Continued from Part I: Leadership
TwistNHook: I find it very difficult to make an informed judgment regarding "leadership" here.
Firstly, one person's definition of leader is another person's definition of annoyance. The point is that it is incredibly difficult to define leader and leadership. This is an amorphous concept that will not lead to a productive conversation.
Secondly, we have insufficient facts. We are not in the locker room. We are not in the practices. We are not in the huddle. We can make a series of educated guesses based off of rumor, innuendo, and what we see from our seats, 70 yards away. Perhaps some of those educated guesses will be accurate, but, overall, they are likely to be inaccurate.
ragnarok: That's a very diplomatic way of saying, "This roundtable is stupid", Twist. Nevertheless, I tend to agree. Personally, as a fan in the stands, I can't pretend to comment intelligently on this matter.
We just saw how the Singletary era went in SF and I would not want Tedford to act in a similarly emotional manner. I believe that it is important for the coach to be a steady rock in times of both good and bad. Singletary was not that. Tedford is.
I DO prescribe to the theory that players can motivate and help each other during tough times, and that our team probably doesn't have quite the swagger of a USC or Oregon sideline. Cal players, for at least the past two seasons, seem to have a more difficult time adjusting to adversity, despite having quality talent on both sides of the ball. Quality talent doesn't get blown out seven to eight times in two seasons without there being issues that exist outside of simple Xs and Os.
Kodiak: I'm not quite sure how we can address leadership from a player's perspective. Quite frankly, just yelling at other guys doesn't make you a leader. Sean Cattouse is always shooting his mouth off and talking a big game...but he gets so worked up that he over-pursues/bites on fakes/and takes himself out of the play. Tedford's stunt when he head-butted Jared Price struck me as being symptomatic of the issue here. That type of stuff doesn't fit Tedford's personality and really has no bearing on whether the team will play well or play poorly.
Ultimately, I think that accountability is the key theme here. Do we have guys who are respected, strong, and vocal enough to hold their peers accountable for practice habits and game performance? Has Tedford established a culture of accountability or does he play favorites and let things slide? I seem to recall that when he first came to Cal, the first thing he did was meet with each player, establish goals/expectations, and appoint leaders. Everyone was held consistently accountable for team rules, regardless of whether they were stars or backups. In particular, his "if you fumble, you sit" rule was very noticeable. Unfortunately, it doesn't seem like players are being held to the same standards as before.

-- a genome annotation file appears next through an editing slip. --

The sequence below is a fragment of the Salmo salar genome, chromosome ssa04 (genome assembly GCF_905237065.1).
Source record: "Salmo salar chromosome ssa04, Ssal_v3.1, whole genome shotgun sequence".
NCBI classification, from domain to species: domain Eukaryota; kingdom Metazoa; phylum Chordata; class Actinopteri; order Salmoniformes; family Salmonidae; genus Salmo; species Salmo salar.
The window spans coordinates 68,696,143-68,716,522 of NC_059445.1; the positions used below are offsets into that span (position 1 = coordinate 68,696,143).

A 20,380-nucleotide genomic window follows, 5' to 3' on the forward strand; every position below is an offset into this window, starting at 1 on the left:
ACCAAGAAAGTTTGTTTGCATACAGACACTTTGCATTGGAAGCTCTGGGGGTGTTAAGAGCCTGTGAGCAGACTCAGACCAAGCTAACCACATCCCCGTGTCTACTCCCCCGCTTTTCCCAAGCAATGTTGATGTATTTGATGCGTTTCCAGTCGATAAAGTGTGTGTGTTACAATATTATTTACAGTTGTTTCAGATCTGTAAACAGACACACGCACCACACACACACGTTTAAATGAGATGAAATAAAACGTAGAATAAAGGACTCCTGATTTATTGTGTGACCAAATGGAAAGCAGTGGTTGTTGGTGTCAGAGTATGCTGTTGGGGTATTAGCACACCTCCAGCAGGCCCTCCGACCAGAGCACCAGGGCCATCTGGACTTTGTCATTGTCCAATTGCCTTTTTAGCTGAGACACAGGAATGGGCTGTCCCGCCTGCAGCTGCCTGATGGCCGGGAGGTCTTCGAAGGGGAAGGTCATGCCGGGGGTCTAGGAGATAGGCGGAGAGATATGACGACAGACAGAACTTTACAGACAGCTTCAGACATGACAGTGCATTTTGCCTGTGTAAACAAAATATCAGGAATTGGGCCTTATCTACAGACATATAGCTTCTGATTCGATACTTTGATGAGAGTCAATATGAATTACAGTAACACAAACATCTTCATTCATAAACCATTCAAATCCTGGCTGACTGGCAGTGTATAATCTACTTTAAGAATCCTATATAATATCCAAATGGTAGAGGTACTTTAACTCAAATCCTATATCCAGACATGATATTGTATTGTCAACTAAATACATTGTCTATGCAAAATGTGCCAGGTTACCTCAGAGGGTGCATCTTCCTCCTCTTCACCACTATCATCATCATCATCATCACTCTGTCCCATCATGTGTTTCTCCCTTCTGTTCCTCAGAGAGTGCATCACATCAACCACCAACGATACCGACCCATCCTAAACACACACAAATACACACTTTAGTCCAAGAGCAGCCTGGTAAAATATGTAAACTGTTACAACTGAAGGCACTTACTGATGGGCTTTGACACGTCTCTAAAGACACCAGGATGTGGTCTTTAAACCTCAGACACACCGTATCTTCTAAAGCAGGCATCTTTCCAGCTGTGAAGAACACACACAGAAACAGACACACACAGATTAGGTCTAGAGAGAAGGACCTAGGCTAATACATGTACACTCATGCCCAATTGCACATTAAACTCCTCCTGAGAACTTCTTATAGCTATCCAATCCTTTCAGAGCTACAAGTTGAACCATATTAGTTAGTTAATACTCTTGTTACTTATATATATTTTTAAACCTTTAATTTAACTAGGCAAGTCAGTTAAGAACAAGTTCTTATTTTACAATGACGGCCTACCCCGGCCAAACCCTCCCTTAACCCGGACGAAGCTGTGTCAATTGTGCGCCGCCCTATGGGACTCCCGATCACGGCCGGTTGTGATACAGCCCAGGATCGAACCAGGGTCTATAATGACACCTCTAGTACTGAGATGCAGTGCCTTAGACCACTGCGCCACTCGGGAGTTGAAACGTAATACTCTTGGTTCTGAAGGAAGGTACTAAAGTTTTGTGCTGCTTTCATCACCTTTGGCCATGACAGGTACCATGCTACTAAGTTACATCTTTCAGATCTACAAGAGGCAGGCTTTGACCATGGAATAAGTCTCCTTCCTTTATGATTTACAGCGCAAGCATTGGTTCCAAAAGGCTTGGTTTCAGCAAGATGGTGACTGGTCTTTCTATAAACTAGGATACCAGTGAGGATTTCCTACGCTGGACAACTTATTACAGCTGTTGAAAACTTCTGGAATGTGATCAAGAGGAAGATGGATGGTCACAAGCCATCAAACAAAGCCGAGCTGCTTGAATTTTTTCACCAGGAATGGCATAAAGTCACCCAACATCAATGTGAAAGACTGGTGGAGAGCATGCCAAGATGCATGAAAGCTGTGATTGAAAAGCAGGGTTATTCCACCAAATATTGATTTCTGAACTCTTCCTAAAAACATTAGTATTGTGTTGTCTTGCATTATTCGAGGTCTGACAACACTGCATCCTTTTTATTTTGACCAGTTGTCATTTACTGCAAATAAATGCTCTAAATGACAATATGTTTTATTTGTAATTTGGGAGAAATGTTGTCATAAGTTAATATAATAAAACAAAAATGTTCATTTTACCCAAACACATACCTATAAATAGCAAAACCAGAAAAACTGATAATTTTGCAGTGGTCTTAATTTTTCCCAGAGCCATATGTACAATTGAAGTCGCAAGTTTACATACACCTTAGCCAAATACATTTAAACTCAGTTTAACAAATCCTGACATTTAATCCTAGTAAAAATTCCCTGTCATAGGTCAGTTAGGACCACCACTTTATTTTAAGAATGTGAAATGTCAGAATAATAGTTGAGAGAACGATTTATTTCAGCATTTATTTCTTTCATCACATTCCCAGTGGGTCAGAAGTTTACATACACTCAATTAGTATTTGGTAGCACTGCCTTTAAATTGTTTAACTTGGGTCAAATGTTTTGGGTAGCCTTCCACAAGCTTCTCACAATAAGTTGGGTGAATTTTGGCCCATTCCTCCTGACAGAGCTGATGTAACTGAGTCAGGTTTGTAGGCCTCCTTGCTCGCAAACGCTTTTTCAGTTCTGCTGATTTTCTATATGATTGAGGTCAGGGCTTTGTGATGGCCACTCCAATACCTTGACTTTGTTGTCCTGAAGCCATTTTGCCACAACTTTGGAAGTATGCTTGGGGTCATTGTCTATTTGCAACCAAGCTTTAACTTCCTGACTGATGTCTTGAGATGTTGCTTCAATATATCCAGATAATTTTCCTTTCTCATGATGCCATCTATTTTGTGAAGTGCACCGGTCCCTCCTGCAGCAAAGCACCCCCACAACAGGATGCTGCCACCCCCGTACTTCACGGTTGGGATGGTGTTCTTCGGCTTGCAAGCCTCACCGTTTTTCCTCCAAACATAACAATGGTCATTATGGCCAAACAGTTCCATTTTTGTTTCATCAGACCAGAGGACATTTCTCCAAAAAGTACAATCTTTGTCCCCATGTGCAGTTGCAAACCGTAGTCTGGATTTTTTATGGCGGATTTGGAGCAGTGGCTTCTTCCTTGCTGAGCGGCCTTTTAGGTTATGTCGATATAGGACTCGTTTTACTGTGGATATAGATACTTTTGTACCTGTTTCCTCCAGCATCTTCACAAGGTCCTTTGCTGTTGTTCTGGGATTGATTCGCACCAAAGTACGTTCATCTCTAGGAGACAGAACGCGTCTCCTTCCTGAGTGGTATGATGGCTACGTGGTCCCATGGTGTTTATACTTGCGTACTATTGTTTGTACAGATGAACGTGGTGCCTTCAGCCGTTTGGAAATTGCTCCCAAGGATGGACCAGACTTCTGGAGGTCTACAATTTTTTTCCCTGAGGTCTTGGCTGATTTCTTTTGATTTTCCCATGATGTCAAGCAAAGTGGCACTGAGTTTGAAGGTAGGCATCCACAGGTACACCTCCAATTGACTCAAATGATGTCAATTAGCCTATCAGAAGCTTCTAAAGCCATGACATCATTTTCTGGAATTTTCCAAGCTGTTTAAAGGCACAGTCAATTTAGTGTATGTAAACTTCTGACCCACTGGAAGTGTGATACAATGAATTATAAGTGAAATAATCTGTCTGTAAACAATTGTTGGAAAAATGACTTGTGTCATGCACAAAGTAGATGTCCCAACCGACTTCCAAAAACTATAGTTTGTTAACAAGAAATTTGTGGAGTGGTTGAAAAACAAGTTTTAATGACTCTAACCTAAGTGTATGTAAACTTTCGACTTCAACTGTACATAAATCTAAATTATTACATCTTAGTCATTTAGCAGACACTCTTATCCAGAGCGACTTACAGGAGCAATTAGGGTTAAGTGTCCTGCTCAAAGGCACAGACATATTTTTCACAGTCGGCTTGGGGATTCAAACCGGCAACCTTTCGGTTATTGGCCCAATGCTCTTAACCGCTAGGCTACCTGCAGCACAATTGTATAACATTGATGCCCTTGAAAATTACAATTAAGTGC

Sadly enough, thinking about this issue just leads me to come up with more questions, not answers.
LeonPowe: Great sports coaches have succeeded with the entire gamut of leadership styles from fiery to calm, cool and collected.
solarise: For all I could tell Mychal Kendricks emerged as the leader on & off the field by the end of the season.
The biggest issues here are 1) we can't recognize if leadership exists, 2) we can't measure leadership, even if we could recognize it, and 3) even if we could measure it, it's tough to say how much of an impact it has on team.
Anyway, maybe leadership is a legitimate concern, and maybe it isn't. If we've got some sources close to the team who can fill us in a little on what goes on behind the scenes and give us some more perspective like Hydro has in the past, that's great. Otherwise, I'm content to stick with mostly X's and O's, and what the players and coaches tell us is going on. Maybe there are "character guys", and there are personality types we can try to recruit for, but we know even less about random high school players than we know about our own college players, and frankly I'm inclined to suspect that the elevation of personality traits over talent is more of an overblown sports writing cliche than anything else.
As for Tedford, I think that as the captain of the ship, he has demonstrated himself to be willing to analyze, evaluate and adapt his approach regularly to try and accommodate the needs of his team and his players, and he's in much better position to determine the best approach than any of us are. I think if he suddenly wants to give Jared Price a congratulatory headbutt, I'll give him the benefit of the doubt that it was genuine and not contrived, and that's between the two of them based on their relationship dynamic. I feel like Tedford's a pretty straightforward, no-nonsense guy who has high expectations and standards, and he is who he is, and I for one like who he is.
What the 2010 team lacked -- it seemed to me -- was toughness. Was lacked the physical and/or mental toughness to overcome early onslaughts by our opponents. We could never really weather a storm and stay in a game once we got behind, except for maybe the Nevada game (which we ended up getting blown out in anyway).
Was that a leadership problem? I don't know. Whatever it was, it has to be fixed. Until the 2009 season, Jeff Tedford's teams had a remarkable knack for being competitive in games and not getting blown out. Since 2009, we have been on the short end of far too many blowouts. Coach Tedford has not gotten dumber during this period of time. Our team just hasn't been tough enough and I think Coach Tedford knows it.